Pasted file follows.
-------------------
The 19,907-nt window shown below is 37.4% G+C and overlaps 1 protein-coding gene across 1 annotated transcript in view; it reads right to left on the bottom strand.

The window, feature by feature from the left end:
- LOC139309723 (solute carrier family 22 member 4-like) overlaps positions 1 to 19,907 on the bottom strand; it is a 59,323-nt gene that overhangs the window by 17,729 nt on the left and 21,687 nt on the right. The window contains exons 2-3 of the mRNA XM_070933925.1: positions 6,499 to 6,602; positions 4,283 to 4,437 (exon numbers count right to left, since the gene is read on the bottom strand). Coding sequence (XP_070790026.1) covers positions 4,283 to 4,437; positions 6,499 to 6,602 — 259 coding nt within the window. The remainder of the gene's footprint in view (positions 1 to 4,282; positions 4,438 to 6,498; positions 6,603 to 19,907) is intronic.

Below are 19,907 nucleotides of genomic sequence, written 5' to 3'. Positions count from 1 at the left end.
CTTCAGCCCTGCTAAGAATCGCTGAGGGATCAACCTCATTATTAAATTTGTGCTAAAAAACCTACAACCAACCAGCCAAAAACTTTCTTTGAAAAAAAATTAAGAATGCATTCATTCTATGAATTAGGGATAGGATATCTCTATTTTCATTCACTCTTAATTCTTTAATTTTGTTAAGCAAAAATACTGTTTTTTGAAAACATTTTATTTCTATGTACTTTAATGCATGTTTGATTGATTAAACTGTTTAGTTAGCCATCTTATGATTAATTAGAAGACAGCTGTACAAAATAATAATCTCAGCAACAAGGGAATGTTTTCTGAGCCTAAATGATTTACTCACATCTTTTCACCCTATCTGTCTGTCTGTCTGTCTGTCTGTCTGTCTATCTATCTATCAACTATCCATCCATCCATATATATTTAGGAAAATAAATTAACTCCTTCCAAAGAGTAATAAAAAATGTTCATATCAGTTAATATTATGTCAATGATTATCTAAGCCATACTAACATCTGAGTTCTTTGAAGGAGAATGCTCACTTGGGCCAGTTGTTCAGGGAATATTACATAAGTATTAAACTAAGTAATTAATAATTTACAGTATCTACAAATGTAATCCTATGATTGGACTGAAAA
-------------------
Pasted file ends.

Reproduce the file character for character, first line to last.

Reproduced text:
The 19,907-nt window shown below is 37.4% G+C and overlaps 1 protein-coding gene across 1 annotated transcript in view; it reads right to left on the bottom strand.

The window, feature by feature from the left end:
- LOC139309723 (solute carrier family 22 member 4-like) overlaps positions 1 to 19,907 on the bottom strand; it is a 59,323-nt gene that overhangs the window by 17,729 nt on the left and 21,687 nt on the right. The window contains exons 2-3 of the mRNA XM_070933925.1: positions 6,499 to 6,602; positions 4,283 to 4,437 (exon numbers count right to left, since the gene is read on the bottom strand). Coding sequence (XP_070790026.1) covers positions 4,283 to 4,437; positions 6,499 to 6,602 — 259 coding nt within the window. The remainder of the gene's footprint in view (positions 1 to 4,282; positions 4,438 to 6,498; positions 6,603 to 19,907) is intronic.

Below are 19,907 nucleotides of genomic sequence, written 5' to 3'. Positions count from 1 at the left end.
CTTCAGCCCTGCTAAGAATCGCTGAGGGATCAACCTCATTATTAAATTTGTGCTAAAAAACCTACAACCAACCAGCCAAAAACTTTCTTTGAAAAAAAATTAAGAATGCATTCATTCTATGAATTAGGGATAGGATATCTCTATTTTCATTCACTCTTAATTCTTTAATTTTGTTAAGCAAAAATACTGTTTTTTGAAAACATTTTATTTCTATGTACTTTAATGCATGTTTGATTGATTAAACTGTTTAGTTAGCCATCTTATGATTAATTAGAAGACAGCTGTACAAAATAATAATCTCAGCAACAAGGGAATGTTTTCTGAGCCTAAATGATTTACTCACATCTTTTCACCCTATCTGTCTGTCTGTCTGTCTGTCTGTCTGTCTATCTATCTATCAACTATCCATCCATCCATATATATTTAGGAAAATAAATTAACTCCTTCCAAAGAGTAATAAAAAATGTTCATATCAGTTAATATTATGTCAATGATTATCTAAGCCATACTAACATCTGAGTTCTTTGAAGGAGAATGCTCACTTGGGCCAGTTGTTCAGGGAATATTACATAAGTATTAAACTAAGTAATTAATAATTTACAGTATCTACAAATGTAATCCTATGATTGGACTGAAAA